Creative Solo Applications Inspired by a Master

I had the chance to study with the great Jim Chapin during the last four years of his life. (Jim passed away at ninety years of age on July 4, 2009—coincidentally, as he’s been referred to as the “Father of Independence” in the drumming world.) For four years I’d been studying intensely with Dom Famularo, who suddenly said during one of my lessons, “Steph, you’re now ready for Jim.” He picked up the phone and called Jim right away. He came, and we started our first lesson.

It was moving to watch Jim having a hard time getting out of his car, yet impressive to see him sit at the practice pad and play like he was still twenty years old. From that day on, almost every month that I was on Long Island, I took lessons with him. We worked on techniques on the pad for a long time and eventually moved to the drumset to focus on jazz concepts and independence.

Jim wrote the highly regarded books Advanced Techniques for the Modern Drummer, Volume One and Volume Two, and was the author of the video Speed, Power, Control, and Endurance. Jim had been one of Sanford Moeller’s best students, and after his studies with the influential player/instructor, Jim traveled the globe teaching Moeller’s concepts to many of the best drummers in the world.

In this article, I’ll show you my personal application of Jim’s first book. I came up with this idea while I was looking for a method to improve my vocabulary in jazz solos and trading phrases of four or eight bars. (At the time I felt that my comping was at a much higher level than my soloing.) One day while I was at Steve Maxwell’s Vintage Drum Shop in New York City, I found the amazing Philly Joe Jones Solo Book, which was transcribed by Joerg Eckel, and it inspired me to work on solos and find ways to incorporate any comping vocabulary from Chapin into my phrases.

Removing the Ride Cymbal

Let’s begin with Exercises 5 and 6 from Page 41 of Advanced Techniques. That’s one of my favorite pages to start with when demonstrating this concept.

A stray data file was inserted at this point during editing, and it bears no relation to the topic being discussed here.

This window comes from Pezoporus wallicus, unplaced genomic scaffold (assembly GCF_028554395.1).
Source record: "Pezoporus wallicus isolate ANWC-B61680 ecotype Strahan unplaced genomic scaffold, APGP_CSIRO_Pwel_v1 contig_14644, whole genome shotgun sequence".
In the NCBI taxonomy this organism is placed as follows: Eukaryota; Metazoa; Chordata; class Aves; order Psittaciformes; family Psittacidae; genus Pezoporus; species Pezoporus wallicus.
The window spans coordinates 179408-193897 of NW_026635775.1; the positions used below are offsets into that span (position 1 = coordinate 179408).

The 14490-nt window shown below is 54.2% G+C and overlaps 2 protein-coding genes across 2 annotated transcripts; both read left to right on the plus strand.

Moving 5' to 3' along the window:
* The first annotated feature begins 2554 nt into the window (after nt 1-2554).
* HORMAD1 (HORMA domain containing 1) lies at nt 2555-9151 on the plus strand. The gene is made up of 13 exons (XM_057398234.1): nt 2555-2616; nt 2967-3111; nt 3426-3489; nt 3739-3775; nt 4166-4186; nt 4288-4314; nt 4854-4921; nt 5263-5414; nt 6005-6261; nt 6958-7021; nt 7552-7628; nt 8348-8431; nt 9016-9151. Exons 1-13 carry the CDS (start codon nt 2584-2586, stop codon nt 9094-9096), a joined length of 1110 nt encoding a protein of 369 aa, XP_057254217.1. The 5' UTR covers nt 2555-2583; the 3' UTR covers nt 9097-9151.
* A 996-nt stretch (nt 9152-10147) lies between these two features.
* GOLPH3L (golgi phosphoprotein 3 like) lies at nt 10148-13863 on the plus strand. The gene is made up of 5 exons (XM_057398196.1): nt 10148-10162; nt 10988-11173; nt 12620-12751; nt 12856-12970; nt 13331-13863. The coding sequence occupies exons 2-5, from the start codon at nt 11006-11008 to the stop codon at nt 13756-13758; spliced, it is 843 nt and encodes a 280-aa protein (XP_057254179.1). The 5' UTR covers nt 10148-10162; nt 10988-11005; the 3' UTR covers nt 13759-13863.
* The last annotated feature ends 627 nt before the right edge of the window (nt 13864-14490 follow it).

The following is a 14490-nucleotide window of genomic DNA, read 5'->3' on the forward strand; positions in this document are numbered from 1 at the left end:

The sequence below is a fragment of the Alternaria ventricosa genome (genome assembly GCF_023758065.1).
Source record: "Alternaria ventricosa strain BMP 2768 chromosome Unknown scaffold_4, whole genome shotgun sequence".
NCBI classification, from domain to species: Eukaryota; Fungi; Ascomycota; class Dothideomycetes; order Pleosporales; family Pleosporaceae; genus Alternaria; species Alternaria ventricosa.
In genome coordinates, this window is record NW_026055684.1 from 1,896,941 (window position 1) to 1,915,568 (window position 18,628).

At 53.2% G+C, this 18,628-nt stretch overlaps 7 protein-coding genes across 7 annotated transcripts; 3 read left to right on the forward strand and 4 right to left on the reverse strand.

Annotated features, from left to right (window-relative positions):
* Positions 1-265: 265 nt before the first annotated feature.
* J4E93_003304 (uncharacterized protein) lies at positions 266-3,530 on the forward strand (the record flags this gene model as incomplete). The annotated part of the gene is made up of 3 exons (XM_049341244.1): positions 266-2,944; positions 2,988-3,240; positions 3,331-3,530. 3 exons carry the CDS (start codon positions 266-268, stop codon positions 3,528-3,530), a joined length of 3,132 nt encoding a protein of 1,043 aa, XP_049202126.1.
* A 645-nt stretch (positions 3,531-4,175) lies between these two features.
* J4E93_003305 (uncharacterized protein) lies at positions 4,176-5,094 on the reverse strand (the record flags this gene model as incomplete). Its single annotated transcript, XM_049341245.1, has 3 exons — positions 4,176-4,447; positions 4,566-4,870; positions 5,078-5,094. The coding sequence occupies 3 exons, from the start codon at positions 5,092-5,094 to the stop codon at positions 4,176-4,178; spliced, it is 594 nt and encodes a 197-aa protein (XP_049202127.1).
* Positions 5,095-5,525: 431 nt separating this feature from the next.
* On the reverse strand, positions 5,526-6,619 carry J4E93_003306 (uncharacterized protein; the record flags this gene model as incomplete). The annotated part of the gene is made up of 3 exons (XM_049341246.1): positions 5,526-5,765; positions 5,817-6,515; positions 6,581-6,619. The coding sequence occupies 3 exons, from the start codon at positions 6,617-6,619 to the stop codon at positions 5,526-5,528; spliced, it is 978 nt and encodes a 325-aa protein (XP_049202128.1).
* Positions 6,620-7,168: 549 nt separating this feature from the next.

Start by playing the patterns as written without the ride cymbal. Make sure to use a sticking that feels comfortable. Because both hands are playing the phrase now, the sticking possibilities are numerous. Try to alternate hands as much as possible. You should notice the conversation that’s created between the snare and the bass drum—already we’ve got fodder for tremendous jazz drum solos.

Note that it’s harder to play when you’re leaving more space. But it’s important to practice soloing without always filling in the spaces between our ideas. In other words, be as confident with the rests as you are with the notes you play. Sing your phrases to help you to connect more with the musical side of your composition.

One-Handed Orchestrations

Another famed jazz drummer and teacher, John Riley, gave me great advice to improve my technique and get more ideas out of one single pattern. “Play it with just one hand,” he said, and that’s exactly what we are going to do next. This will help you work on endurance, precision, and movement around the drums. Go slowly and start on the snare, and then move between two drums. Finally, orchestrate this phrase everywhere you want—for instance, from the rack tom to the floor tom or from the floor tom to the rack tom—and create random combinations. In this second step, you can hear the melodies created by your drums. I’ll also use some stick-on-stick strokes that are very common in jazz. Here’s one possibility.

Incorporating Double Strokes

Now it’s time to fill in the spaces. Double-stroke rolls are so important when it comes to feel and getting a fuller sound. In this next step, we’ll change all the singles that are not accented into doubles. The accented singles are going to stay accented. Make sure to play the doubles soft and the accents loud to create dynamics. You may also want to displace the accents on cymbals or on toms, though staying on the snare also sounds good.

Combining Phrases

Now you can have fun doing the same thing with all the pages of the book. Some patterns will feel and sound better, so write down your favorite ones in a journal. Then take those figures and put them together in a jazz context. Use some play-along tracks, and find musicians to play with as well.

I recommend practicing these ideas by trading phrases. Start by trading one, two, four, eight, and even twelve bars. If you’re by yourself without music, you can play time in between your phrases. When you play time, stay light with the comping, and focus more on the sound of the ride cymbal. Make music, and have fun!

Stephane Chamberland is an internationally recognized drummer, clinician, educator, and author who currently leads the Stephane Chamberland Jazz Quartet. He is the co-author of the books The Weaker Side, Pedal Control, and Drumset Duets (Wizdom Media). Chamberland endorses Yamaha, Sabian, Promark, and Evans products. For more info, visit stephanechamberland.com.